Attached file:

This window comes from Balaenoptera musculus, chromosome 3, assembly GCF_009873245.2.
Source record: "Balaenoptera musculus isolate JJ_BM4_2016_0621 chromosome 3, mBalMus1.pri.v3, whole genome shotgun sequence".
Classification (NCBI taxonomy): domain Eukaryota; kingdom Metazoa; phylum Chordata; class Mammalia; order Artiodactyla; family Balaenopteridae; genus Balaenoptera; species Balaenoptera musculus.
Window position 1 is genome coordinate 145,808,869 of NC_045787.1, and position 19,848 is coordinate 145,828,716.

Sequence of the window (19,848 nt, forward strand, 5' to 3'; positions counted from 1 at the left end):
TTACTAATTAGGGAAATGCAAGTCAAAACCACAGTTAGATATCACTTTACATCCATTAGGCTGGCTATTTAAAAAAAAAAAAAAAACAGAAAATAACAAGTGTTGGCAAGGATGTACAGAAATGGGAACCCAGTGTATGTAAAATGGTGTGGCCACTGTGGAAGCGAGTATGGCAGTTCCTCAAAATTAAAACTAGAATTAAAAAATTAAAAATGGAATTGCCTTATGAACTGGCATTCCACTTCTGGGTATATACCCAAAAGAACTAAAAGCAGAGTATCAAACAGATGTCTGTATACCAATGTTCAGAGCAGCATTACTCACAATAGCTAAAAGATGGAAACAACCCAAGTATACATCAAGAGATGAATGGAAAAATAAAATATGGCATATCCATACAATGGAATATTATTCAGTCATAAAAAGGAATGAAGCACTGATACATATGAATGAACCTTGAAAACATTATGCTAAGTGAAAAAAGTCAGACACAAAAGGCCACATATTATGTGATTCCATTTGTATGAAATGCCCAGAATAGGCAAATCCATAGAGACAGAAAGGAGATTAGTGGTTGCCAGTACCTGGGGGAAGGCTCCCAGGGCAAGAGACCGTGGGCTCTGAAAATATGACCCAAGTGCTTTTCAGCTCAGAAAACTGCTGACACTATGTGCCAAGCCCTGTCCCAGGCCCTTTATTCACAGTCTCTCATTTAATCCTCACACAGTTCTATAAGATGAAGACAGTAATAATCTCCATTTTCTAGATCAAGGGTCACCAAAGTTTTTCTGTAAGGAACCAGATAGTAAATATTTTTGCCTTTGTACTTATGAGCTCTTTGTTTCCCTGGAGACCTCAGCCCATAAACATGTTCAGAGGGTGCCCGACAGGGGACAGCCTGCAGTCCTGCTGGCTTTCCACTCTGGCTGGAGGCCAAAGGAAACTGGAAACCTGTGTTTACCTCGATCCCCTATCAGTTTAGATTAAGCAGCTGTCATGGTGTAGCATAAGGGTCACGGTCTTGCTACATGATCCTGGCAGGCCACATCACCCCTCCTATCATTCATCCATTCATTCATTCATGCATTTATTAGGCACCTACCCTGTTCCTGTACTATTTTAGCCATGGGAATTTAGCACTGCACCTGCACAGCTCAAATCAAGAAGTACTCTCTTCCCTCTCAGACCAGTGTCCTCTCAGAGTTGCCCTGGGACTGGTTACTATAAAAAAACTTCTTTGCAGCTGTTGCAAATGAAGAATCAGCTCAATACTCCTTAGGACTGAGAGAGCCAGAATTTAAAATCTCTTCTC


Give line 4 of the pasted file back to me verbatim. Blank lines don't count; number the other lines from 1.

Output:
Window position 1 is genome coordinate 145,808,869 of NC_045787.1, and position 19,848 is coordinate 145,828,716.